Are senior discounts a right or a privilege? This week, readers share their concerns about shrinking, changing and vanishing discounts. Also, a creative reader offers her save-smart tip for cheaper meats. Take a peek inside my email inbox.
This is a question about senior discounts. I went to the donut shop yesterday and requested the senior discount. To my surprise, they reduced it from 10 percent down to 5 percent! Does each store determine its own senior discount amount? I don’t know how other businesses handle this.
I have a question about senior discounts, which are kind of like a coupon, so I hope you can help. A restaurant we frequent used to give the senior discount at age 55. Now they have a sign up saying it is age 60. That is not fair at all and I told the manager so. He said he was sorry, but they couldn’t afford to keep it at age 55. Isn’t there something that says they can’t change it, since it was 55 previously? Please help.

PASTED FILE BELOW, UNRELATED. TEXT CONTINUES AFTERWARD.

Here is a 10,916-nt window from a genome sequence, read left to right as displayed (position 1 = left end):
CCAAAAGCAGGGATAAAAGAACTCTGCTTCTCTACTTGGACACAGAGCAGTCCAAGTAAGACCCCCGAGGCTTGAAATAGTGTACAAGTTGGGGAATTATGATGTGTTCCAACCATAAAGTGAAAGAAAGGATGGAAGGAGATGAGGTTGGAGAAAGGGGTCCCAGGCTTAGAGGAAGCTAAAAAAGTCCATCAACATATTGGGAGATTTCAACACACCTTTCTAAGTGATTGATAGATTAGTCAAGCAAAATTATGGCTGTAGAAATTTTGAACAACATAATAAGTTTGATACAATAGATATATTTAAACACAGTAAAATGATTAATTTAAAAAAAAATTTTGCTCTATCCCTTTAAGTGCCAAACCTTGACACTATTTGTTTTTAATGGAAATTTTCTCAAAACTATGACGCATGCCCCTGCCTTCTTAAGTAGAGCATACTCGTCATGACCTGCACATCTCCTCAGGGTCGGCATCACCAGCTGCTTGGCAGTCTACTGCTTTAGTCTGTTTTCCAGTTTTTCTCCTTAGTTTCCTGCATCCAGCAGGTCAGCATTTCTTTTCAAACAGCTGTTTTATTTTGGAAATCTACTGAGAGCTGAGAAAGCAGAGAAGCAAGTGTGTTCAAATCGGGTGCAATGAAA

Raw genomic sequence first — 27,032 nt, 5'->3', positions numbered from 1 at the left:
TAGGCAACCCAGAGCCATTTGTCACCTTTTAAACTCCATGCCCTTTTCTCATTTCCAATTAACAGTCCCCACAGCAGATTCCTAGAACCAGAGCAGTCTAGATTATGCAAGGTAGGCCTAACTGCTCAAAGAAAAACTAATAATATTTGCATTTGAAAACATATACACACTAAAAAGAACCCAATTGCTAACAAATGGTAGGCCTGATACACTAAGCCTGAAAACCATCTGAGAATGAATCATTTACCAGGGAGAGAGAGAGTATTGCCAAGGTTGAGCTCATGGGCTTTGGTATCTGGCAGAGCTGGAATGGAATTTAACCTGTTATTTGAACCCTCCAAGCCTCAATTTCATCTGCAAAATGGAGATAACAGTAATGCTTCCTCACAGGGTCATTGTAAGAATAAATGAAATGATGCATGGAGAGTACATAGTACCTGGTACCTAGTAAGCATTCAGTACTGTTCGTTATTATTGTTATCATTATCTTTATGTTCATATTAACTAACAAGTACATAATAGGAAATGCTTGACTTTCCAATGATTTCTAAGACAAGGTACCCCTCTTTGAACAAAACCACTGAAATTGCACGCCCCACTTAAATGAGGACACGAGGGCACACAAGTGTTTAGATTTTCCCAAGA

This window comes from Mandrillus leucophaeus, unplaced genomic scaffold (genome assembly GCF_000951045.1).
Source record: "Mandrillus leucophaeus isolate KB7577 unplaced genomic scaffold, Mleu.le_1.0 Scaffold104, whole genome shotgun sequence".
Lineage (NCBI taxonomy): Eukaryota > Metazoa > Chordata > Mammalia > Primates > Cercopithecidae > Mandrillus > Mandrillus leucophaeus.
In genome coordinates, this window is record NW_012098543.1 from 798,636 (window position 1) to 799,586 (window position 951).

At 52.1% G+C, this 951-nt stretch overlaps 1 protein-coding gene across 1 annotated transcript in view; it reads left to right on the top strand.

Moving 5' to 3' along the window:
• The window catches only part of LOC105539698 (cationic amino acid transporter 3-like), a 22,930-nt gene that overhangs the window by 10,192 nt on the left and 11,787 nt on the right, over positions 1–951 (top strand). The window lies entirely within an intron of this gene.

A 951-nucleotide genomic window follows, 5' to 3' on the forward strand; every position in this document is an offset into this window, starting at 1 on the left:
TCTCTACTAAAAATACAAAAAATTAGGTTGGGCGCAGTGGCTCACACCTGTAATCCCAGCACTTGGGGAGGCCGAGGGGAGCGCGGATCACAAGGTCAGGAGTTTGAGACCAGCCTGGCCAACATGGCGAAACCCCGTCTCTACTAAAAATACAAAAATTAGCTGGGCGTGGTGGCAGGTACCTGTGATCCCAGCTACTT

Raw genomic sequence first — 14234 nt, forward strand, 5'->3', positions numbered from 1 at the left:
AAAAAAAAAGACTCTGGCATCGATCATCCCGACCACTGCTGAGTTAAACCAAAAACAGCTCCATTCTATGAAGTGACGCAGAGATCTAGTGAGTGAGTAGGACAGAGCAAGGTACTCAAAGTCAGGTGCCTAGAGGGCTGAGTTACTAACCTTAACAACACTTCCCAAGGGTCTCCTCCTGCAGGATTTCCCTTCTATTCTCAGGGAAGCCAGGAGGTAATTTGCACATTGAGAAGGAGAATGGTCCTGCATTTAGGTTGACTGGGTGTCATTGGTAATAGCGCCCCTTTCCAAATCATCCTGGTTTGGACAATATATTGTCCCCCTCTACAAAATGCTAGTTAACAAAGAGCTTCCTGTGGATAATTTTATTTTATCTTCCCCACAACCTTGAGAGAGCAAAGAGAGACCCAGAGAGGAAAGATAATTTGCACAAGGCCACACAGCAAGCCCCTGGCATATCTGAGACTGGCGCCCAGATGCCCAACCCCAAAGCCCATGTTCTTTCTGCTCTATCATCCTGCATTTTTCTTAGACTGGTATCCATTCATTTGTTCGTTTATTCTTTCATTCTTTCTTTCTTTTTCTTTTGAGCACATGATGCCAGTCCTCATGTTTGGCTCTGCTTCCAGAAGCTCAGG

Before I jump into the topic of senior discounts, I should disclose that I’m just shy of 40 years old, so I’m writing from the perspective of someone who won’t qualify or enjoy them for another 16 years or so. But I know how much my parents enjoy discounted dining, movies and additional senior savings.
With that said, senior discounts are voluntary, not mandatory. Any establishment offering a senior discount is doing so to encourage future, ongoing business. But the store, restaurant, theater — whatever the business may be — is absorbing the loss created by the discount.
If a business is losing money or cannot afford to offer the discount, the company is free to adjust the amount of the discount, the age groups it is available to and, ultimately, whether or not they’ll continue to offer a senior discount. In today’s difficult economy, discounts help seniors save money, but if they’re affecting a business’ bottom line, the business has to sustain itself as well.